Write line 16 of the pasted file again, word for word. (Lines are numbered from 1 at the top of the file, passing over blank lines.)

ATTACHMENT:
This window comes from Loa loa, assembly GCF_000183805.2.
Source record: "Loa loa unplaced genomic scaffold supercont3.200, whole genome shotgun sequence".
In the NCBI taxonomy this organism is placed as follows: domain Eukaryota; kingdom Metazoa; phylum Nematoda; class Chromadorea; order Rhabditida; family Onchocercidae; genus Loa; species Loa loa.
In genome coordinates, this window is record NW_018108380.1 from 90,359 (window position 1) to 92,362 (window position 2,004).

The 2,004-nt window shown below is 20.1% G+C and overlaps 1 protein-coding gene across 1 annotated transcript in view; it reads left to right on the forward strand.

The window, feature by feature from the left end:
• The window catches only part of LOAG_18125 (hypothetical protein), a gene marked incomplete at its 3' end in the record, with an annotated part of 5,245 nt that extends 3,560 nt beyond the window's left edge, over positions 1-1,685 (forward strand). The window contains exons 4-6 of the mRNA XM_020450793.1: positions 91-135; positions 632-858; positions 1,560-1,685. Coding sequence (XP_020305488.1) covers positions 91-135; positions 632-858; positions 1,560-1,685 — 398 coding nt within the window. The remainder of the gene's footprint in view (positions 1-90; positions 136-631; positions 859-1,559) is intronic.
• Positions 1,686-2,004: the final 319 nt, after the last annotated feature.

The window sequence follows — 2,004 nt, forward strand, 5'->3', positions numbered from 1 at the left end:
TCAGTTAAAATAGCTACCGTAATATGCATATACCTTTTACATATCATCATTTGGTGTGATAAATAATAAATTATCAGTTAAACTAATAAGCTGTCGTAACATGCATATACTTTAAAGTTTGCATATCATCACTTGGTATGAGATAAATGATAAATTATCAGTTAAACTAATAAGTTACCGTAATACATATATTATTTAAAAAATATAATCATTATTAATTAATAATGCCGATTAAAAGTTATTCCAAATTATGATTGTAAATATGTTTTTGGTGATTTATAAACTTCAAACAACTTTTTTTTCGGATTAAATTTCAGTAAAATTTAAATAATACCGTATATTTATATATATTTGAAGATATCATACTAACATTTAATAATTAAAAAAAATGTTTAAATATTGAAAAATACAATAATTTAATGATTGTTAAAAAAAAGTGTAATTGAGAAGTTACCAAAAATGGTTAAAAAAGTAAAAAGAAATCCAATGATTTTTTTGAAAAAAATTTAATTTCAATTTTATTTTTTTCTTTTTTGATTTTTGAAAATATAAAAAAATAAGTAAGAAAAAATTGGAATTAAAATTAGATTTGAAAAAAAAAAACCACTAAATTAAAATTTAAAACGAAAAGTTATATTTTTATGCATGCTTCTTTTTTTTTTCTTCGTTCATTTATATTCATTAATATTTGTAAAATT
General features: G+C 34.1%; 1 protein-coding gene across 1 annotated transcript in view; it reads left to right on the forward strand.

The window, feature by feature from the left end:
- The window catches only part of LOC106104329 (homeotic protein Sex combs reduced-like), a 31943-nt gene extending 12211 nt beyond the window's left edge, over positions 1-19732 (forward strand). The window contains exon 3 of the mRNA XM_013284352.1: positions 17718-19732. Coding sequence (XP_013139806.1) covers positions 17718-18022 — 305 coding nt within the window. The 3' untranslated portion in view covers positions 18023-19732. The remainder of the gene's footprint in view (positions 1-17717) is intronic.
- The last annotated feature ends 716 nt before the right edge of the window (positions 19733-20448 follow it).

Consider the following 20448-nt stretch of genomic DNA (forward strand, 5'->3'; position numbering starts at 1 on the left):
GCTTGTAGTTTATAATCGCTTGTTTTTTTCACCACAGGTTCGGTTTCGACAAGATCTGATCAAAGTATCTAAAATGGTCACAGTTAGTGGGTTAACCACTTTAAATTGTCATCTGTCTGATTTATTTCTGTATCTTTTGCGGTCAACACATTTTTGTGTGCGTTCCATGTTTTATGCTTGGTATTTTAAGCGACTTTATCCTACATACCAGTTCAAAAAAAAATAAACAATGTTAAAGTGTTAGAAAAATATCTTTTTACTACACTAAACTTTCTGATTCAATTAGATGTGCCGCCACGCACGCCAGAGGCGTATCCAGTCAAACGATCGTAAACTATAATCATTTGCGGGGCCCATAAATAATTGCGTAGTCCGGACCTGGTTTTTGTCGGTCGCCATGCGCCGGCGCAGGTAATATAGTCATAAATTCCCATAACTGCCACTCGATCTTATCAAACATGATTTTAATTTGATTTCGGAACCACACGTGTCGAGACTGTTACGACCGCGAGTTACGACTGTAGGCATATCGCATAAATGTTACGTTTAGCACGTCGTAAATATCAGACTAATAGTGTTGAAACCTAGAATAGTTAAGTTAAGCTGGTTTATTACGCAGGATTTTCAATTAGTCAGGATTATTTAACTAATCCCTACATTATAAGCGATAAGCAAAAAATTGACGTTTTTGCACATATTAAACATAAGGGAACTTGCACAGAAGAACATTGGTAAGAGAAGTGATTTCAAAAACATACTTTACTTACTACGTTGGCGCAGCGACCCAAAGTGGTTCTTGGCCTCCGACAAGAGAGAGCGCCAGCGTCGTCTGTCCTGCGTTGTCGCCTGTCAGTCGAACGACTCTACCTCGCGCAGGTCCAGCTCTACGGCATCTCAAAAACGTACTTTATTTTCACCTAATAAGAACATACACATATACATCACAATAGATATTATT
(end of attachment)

GCTTGTAGTTTATAATCGCTTGTTTTTTTCACCACAGGTTCGGTTTCGACAAGATCTGATCAAAGTATCTAAAATGGTCACAGTTAGTGGGTTAACCACTTTAAATTGTCATCTGTCTGATTTATTTCTGTATCTTTTGCGGTCAACACATTTTTGTGTGCGTTCCATGTTTTATGCTTGGTATTTTAAGCGACTTTATCCTACATACCAGTTCAAAAAAAAATAAACAATGTTAAAGTGTTAGAAAAATATCTTTTTACTACACTAAACTTTCTGATTCAATTAGATGTGCCGCCACGCACGCCAGAGGCGTATCCAGTCAAACGATCGTAAACTATAATCATTTGCGGGGCCCATAAATAATTGCGTAGTCCGGACCTGGTTTTTGTCGGTCGCCATGCGCCGGCGCAGGTAATATAGTCATAAATTCCCATAACTGCCACTCGATCTTATCAAACATGATTTTAATTTGATTTCGGAACCACACGTGTCGAGACTGTTACGACCGCGAGTTACGACTGTAGGCATATCGCATAAATGTTACGTTTAGCACGTCGTAAATATCAGACTAATAGTGTTGAAACCTAGAATAGTTAAGTTAAGCTGGTTTATTACGCAGGATTTTCAATTAGTCAGGATTATTTAACTAATCCCTACATTATAAGCGATAAGCAAAAAATTGACGTTTTTGCACATATTAAACATAAGGGAACTTGCACAGAAGAACATTGGTAAGAGAAGTGATTTCAAAAACATACTTTACTTACTACGTTGGCGCAGCGACCCAAAGTGGTTCTTGGCCTCCGACAAGAGAGAGCGCCAGCGTCGTCTGTCCTGCGTTGTCGCCTGTCAGTCGAACGACTCTACCTCGCGCAGGTCCAGCTCTACGGCATCTCAAAAACGTACTTTATTTTCACCTAATAAGAACATACACATATACATCACAATAGATATTATT